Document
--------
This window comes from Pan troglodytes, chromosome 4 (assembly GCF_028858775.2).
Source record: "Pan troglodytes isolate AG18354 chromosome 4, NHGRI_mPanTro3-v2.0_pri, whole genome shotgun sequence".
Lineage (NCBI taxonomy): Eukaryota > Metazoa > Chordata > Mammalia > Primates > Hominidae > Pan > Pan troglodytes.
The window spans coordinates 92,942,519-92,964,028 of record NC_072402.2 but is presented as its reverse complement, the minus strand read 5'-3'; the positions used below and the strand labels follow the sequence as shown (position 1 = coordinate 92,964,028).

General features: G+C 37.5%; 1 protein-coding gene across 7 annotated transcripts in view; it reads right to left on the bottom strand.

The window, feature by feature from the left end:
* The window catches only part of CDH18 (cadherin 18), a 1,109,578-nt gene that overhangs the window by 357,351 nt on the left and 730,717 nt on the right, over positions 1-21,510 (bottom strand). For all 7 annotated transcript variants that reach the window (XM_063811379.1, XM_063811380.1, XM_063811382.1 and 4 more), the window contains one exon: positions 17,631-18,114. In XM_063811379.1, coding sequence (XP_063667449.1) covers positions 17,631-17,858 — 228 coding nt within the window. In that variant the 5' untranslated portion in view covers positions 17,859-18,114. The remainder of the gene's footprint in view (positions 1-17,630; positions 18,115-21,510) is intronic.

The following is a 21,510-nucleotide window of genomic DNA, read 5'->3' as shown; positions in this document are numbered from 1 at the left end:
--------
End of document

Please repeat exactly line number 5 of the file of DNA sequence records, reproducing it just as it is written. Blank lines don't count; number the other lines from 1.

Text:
General features: G+C 37.5%; 1 protein-coding gene across 7 annotated transcripts in view; it reads right to left on the bottom strand.